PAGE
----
Personally, I prefer Mega Bloks. Their blocks might not be as good a quality as Lego's blocks, but their sets are very cool. Their Dragons fantasy line has actual orcs! I've been collecting them for use as skirmish miniatures, and they are very cool. While Lego people have the typical Lego yellow, round heads, Mega Bloks' fantasy figures have human (or orc) faces, Viking like ships with rounded hulls and fabric sails, and very cool rock formations. We have used their Alien Agency line (think "men in black" and Majestic-12) as Delta Green miniatures. I want to get one of their more complicated military sets at some point.
Lego sued Mega Bloks in Canada, with the suit finally coming to its completion with the Supreme Court of Canada this week. Lego's patents had been expiring since the 70s, and the last of its patents expired in Canada in 1988. They sued Mega Bloks claiming trademark infringement. Their argument was that the look and feel of plastic stackable blocks was part of Lego's trademark. They claimed the bumps on the blocks (which allow them to connect) was an intrinsic part of Lego's trademark. The Canadian Supreme Court, in a unanimous decision, declared otherwise. The Supreme Court said,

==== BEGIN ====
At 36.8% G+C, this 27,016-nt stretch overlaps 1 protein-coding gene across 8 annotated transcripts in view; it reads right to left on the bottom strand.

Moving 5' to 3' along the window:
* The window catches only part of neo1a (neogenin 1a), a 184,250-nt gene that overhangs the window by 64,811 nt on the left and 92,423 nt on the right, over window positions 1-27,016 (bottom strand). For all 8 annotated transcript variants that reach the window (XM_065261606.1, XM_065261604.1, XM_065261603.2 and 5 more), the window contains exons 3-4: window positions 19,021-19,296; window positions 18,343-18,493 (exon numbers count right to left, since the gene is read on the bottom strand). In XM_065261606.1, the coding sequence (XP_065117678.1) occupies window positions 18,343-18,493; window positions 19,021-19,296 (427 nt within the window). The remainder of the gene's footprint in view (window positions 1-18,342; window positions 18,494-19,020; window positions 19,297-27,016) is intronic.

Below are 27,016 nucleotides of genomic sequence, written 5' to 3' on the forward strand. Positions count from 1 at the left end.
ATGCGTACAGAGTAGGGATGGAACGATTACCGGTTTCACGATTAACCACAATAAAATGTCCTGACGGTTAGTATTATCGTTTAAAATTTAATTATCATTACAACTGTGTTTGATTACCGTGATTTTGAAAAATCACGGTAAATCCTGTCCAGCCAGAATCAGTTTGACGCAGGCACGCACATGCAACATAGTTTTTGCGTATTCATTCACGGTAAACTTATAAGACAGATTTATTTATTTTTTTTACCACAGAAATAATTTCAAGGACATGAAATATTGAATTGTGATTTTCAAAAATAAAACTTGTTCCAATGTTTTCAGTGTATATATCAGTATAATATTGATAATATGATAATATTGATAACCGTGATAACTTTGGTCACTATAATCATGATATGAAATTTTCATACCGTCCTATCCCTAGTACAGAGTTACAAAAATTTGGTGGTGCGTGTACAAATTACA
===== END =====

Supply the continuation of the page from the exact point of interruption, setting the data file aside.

..."purely functional" features, such as the well-known geometrical pattern of raised studs on the top of the bricks, could not be the basis of a trademark.
Trademark law should not be used to perpetuate monopoly rights enjoyed under now-expired patents...
They continued with:
The fact is ... that the monopoly on the bricks is over, and Mega Bloks and Lego bricks may be interchangeable in the bins of the playrooms of the nation – dragons, castles and knights may be designed with them, without any distinction.
This isn't the first dispute between Canada and Denmark. Both claim tiny Hans Island, between Ellesmere Island and Greenland. It's unlikely to result in a shooting war, and it's been called "a friendly dispute". Here's a story on the island from the CBC News site: www.cbc.ca/story/canada/national/